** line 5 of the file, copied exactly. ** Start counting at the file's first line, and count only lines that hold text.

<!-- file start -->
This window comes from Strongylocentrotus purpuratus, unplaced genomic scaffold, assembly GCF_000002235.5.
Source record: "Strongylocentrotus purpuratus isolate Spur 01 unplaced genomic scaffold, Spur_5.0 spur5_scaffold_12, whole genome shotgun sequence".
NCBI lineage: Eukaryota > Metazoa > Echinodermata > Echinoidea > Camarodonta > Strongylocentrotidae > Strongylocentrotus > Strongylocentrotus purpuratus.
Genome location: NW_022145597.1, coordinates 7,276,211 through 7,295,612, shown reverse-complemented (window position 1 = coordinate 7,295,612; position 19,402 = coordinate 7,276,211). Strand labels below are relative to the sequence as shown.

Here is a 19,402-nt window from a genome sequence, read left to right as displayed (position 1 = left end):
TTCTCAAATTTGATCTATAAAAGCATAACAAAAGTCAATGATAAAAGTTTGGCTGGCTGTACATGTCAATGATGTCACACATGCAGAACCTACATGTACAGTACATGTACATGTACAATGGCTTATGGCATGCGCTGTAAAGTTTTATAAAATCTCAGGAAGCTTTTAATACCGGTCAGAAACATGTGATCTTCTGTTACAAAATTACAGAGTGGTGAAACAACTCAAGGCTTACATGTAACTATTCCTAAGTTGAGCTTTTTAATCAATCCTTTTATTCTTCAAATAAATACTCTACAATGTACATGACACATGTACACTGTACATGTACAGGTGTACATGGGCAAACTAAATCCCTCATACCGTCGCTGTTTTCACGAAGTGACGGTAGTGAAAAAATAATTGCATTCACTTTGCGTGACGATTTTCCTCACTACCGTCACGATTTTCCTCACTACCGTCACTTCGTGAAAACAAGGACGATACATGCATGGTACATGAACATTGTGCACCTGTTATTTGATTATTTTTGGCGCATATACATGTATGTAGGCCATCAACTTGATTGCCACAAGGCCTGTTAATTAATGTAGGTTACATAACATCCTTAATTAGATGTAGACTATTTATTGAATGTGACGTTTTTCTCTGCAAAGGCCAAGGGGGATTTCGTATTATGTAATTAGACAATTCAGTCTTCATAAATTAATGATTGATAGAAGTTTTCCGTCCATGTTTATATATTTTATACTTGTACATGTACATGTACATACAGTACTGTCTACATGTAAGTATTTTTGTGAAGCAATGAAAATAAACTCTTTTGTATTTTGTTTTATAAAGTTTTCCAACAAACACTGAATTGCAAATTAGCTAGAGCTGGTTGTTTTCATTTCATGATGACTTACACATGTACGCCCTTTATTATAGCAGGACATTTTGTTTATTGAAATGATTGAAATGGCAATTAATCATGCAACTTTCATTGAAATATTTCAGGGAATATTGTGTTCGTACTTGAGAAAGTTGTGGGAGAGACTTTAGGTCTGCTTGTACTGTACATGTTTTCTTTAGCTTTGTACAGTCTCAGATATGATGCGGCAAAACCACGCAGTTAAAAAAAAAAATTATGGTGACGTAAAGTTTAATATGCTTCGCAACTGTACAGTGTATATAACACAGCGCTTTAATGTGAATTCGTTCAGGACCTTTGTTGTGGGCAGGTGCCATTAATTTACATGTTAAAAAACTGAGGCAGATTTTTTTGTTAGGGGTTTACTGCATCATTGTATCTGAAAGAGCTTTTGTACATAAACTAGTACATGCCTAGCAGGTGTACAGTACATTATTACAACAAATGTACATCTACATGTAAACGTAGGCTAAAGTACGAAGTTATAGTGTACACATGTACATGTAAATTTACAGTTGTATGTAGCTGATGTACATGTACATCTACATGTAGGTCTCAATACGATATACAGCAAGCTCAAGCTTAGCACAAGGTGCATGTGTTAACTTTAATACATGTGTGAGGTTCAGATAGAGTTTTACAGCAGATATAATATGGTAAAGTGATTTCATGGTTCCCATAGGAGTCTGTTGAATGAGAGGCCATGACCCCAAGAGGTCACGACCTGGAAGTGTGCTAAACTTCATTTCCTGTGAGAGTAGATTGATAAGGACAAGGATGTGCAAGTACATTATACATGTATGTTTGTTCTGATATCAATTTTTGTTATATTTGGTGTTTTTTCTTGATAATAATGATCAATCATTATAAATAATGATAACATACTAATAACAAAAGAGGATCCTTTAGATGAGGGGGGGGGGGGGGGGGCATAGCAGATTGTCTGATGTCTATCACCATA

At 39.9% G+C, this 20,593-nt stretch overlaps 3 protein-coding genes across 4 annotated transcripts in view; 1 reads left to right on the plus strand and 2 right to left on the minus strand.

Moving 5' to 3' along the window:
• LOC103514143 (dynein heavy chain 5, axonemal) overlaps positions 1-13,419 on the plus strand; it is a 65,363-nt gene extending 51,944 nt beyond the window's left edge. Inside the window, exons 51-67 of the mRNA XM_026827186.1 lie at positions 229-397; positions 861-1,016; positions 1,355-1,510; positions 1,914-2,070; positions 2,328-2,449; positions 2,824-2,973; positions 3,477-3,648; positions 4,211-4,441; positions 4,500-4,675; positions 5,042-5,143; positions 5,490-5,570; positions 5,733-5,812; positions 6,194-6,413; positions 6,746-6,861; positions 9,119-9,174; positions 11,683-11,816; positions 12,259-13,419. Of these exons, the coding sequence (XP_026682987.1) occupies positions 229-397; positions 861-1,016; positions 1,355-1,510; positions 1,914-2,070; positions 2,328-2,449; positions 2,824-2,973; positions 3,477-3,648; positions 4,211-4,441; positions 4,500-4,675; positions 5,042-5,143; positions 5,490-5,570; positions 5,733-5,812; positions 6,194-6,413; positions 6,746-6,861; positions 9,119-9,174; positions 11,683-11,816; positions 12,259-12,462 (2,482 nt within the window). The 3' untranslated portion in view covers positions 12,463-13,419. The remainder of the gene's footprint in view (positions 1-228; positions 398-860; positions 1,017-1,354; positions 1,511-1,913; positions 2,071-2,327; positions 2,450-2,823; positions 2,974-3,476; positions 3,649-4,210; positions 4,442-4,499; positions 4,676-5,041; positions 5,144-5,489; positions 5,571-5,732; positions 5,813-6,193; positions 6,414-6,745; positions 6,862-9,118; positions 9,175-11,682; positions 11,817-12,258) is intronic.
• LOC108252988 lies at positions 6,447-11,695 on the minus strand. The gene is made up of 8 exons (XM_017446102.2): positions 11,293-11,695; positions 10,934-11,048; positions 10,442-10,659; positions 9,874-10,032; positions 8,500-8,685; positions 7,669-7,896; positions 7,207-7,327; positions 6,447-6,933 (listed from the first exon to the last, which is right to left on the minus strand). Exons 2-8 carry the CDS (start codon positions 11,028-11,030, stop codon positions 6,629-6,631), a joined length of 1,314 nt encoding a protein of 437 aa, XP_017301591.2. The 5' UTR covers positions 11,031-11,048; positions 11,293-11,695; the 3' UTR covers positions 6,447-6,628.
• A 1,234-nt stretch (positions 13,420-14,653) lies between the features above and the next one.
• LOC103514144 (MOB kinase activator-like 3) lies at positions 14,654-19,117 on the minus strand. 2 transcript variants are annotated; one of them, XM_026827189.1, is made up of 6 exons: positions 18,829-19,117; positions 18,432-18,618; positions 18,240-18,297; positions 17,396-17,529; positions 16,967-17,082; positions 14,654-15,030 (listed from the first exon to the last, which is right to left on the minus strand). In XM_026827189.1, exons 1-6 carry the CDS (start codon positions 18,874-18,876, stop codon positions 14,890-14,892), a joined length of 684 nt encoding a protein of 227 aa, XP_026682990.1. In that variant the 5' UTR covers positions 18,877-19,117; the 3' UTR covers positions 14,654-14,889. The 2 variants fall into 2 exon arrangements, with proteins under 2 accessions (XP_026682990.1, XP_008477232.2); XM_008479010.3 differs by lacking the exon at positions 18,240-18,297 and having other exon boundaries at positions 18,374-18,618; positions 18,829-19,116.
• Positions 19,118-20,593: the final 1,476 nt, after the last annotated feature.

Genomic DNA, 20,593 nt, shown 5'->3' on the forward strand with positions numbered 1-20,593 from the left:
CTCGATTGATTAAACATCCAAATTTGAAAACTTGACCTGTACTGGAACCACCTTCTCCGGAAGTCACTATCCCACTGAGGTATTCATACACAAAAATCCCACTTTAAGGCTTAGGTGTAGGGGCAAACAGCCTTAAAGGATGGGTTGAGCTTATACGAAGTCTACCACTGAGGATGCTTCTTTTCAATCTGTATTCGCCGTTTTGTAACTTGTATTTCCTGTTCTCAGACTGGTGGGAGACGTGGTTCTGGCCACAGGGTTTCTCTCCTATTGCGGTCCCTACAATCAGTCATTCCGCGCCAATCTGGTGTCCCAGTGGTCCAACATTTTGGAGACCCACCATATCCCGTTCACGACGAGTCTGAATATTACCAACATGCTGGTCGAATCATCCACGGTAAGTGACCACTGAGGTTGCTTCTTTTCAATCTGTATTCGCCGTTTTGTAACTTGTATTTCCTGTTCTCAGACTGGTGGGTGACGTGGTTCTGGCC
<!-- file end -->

Here is a 19,402-nt window from a genome sequence, read left to right as displayed (position 1 = left end):